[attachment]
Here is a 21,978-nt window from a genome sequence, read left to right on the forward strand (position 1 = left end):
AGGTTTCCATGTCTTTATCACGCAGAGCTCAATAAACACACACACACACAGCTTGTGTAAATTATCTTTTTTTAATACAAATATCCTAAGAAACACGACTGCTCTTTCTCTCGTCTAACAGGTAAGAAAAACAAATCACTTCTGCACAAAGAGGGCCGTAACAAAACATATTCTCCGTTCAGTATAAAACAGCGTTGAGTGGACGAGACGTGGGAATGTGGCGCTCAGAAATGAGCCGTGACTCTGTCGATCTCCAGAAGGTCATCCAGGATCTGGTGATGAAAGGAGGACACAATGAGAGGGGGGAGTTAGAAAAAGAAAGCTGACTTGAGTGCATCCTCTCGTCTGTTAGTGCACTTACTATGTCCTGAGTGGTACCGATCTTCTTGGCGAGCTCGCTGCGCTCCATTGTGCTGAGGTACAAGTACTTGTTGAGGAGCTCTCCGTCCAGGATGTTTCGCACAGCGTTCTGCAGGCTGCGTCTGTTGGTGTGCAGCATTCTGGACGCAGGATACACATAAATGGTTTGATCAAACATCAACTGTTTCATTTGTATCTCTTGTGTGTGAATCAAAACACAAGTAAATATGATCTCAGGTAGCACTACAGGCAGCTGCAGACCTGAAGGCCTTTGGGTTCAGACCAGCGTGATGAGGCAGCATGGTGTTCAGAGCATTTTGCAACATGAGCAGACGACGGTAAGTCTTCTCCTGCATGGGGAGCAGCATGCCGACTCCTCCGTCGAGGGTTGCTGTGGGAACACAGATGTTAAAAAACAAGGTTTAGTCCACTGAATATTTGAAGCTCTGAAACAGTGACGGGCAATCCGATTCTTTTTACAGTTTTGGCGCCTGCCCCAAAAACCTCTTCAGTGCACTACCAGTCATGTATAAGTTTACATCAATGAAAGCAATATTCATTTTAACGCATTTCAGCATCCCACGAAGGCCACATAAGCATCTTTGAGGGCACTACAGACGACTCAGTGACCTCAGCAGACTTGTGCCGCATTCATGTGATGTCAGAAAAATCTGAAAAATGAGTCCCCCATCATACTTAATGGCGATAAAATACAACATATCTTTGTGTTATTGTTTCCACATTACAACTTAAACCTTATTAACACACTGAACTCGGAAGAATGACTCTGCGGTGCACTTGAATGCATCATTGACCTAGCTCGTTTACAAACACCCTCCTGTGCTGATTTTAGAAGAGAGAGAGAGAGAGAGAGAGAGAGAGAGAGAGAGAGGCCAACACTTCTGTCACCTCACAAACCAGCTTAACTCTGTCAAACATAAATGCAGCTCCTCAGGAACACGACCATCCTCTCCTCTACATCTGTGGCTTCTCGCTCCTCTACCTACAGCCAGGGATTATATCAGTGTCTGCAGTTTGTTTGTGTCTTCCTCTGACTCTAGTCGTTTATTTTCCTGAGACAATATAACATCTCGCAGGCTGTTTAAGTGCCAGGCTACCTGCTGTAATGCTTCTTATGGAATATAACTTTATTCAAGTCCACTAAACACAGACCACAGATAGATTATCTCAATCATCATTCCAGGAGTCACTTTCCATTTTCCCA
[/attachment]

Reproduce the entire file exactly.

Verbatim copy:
Here is a 21,978-nt window from a genome sequence, read left to right on the forward strand (position 1 = left end):
AGGTTTCCATGTCTTTATCACGCAGAGCTCAATAAACACACACACACACAGCTTGTGTAAATTATCTTTTTTTAATACAAATATCCTAAGAAACACGACTGCTCTTTCTCTCGTCTAACAGGTAAGAAAAACAAATCACTTCTGCACAAAGAGGGCCGTAACAAAACATATTCTCCGTTCAGTATAAAACAGCGTTGAGTGGACGAGACGTGGGAATGTGGCGCTCAGAAATGAGCCGTGACTCTGTCGATCTCCAGAAGGTCATCCAGGATCTGGTGATGAAAGGAGGACACAATGAGAGGGGGGAGTTAGAAAAAGAAAGCTGACTTGAGTGCATCCTCTCGTCTGTTAGTGCACTTACTATGTCCTGAGTGGTACCGATCTTCTTGGCGAGCTCGCTGCGCTCCATTGTGCTGAGGTACAAGTACTTGTTGAGGAGCTCTCCGTCCAGGATGTTTCGCACAGCGTTCTGCAGGCTGCGTCTGTTGGTGTGCAGCATTCTGGACGCAGGATACACATAAATGGTTTGATCAAACATCAACTGTTTCATTTGTATCTCTTGTGTGTGAATCAAAACACAAGTAAATATGATCTCAGGTAGCACTACAGGCAGCTGCAGACCTGAAGGCCTTTGGGTTCAGACCAGCGTGATGAGGCAGCATGGTGTTCAGAGCATTTTGCAACATGAGCAGACGACGGTAAGTCTTCTCCTGCATGGGGAGCAGCATGCCGACTCCTCCGTCGAGGGTTGCTGTGGGAACACAGATGTTAAAAAACAAGGTTTAGTCCACTGAATATTTGAAGCTCTGAAACAGTGACGGGCAATCCGATTCTTTTTACAGTTTTGGCGCCTGCCCCAAAAACCTCTTCAGTGCACTACCAGTCATGTATAAGTTTACATCAATGAAAGCAATATTCATTTTAACGCATTTCAGCATCCCACGAAGGCCACATAAGCATCTTTGAGGGCACTACAGACGACTCAGTGACCTCAGCAGACTTGTGCCGCATTCATGTGATGTCAGAAAAATCTGAAAAATGAGTCCCCCATCATACTTAATGGCGATAAAATACAACATATCTTTGTGTTATTGTTTCCACATTACAACTTAAACCTTATTAACACACTGAACTCGGAAGAATGACTCTGCGGTGCACTTGAATGCATCATTGACCTAGCTCGTTTACAAACACCCTCCTGTGCTGATTTTAGAAGAGAGAGAGAGAGAGAGAGAGAGAGAGAGAGAGAGAGGCCAACACTTCTGTCACCTCACAAACCAGCTTAACTCTGTCAAACATAAATGCAGCTCCTCAGGAACACGACCATCCTCTCCTCTACATCTGTGGCTTCTCGCTCCTCTACCTACAGCCAGGGATTATATCAGTGTCTGCAGTTTGTTTGTGTCTTCCTCTGACTCTAGTCGTTTATTTTCCTGAGACAATATAACATCTCGCAGGCTGTTTAAGTGCCAGGCTACCTGCTGTAATGCTTCTTATGGAATATAACTTTATTCAAGTCCACTAAACACAGACCACAGATAGATTATCTCAATCATCATTCCAGGAGTCACTTTCCATTTTCCCA